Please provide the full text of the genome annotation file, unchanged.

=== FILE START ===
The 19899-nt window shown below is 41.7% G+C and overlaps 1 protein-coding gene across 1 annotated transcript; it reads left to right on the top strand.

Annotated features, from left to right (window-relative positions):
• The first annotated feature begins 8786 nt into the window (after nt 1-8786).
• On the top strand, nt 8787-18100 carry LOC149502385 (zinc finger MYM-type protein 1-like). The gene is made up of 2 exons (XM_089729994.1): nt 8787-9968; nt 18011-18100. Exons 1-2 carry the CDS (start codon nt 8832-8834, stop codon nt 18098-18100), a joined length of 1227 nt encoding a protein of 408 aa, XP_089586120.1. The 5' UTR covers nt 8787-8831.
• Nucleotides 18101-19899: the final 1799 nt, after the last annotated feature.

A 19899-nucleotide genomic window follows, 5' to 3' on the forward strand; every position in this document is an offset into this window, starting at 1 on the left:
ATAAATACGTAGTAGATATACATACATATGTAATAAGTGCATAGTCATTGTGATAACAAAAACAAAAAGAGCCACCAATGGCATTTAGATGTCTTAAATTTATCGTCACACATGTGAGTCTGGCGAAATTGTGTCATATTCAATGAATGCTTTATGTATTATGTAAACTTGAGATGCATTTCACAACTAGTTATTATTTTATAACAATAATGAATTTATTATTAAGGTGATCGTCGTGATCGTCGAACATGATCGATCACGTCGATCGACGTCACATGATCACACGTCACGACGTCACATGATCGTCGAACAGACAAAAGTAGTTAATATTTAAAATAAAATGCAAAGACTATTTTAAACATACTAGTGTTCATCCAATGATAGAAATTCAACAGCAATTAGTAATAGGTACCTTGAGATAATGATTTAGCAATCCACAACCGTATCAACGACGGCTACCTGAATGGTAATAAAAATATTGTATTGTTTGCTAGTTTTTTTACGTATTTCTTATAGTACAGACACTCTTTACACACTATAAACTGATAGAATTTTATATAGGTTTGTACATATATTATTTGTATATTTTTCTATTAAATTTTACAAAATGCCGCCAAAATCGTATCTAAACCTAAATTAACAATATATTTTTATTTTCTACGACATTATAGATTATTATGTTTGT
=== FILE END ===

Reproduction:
The 19899-nt window shown below is 41.7% G+C and overlaps 1 protein-coding gene across 1 annotated transcript; it reads left to right on the top strand.

Annotated features, from left to right (window-relative positions):
• The first annotated feature begins 8786 nt into the window (after nt 1-8786).
• On the top strand, nt 8787-18100 carry LOC149502385 (zinc finger MYM-type protein 1-like). The gene is made up of 2 exons (XM_089729994.1): nt 8787-9968; nt 18011-18100. Exons 1-2 carry the CDS (start codon nt 8832-8834, stop codon nt 18098-18100), a joined length of 1227 nt encoding a protein of 408 aa, XP_089586120.1. The 5' UTR covers nt 8787-8831.
• Nucleotides 18101-19899: the final 1799 nt, after the last annotated feature.

A 19899-nucleotide genomic window follows, 5' to 3' on the forward strand; every position in this document is an offset into this window, starting at 1 on the left:
ATAAATACGTAGTAGATATACATACATATGTAATAAGTGCATAGTCATTGTGATAACAAAAACAAAAAGAGCCACCAATGGCATTTAGATGTCTTAAATTTATCGTCACACATGTGAGTCTGGCGAAATTGTGTCATATTCAATGAATGCTTTATGTATTATGTAAACTTGAGATGCATTTCACAACTAGTTATTATTTTATAACAATAATGAATTTATTATTAAGGTGATCGTCGTGATCGTCGAACATGATCGATCACGTCGATCGACGTCACATGATCACACGTCACGACGTCACATGATCGTCGAACAGACAAAAGTAGTTAATATTTAAAATAAAATGCAAAGACTATTTTAAACATACTAGTGTTCATCCAATGATAGAAATTCAACAGCAATTAGTAATAGGTACCTTGAGATAATGATTTAGCAATCCACAACCGTATCAACGACGGCTACCTGAATGGTAATAAAAATATTGTATTGTTTGCTAGTTTTTTTACGTATTTCTTATAGTACAGACACTCTTTACACACTATAAACTGATAGAATTTTATATAGGTTTGTACATATATTATTTGTATATTTTTCTATTAAATTTTACAAAATGCCGCCAAAATCGTATCTAAACCTAAATTAACAATATATTTTTATTTTCTACGACATTATAGATTATTATGTTTGT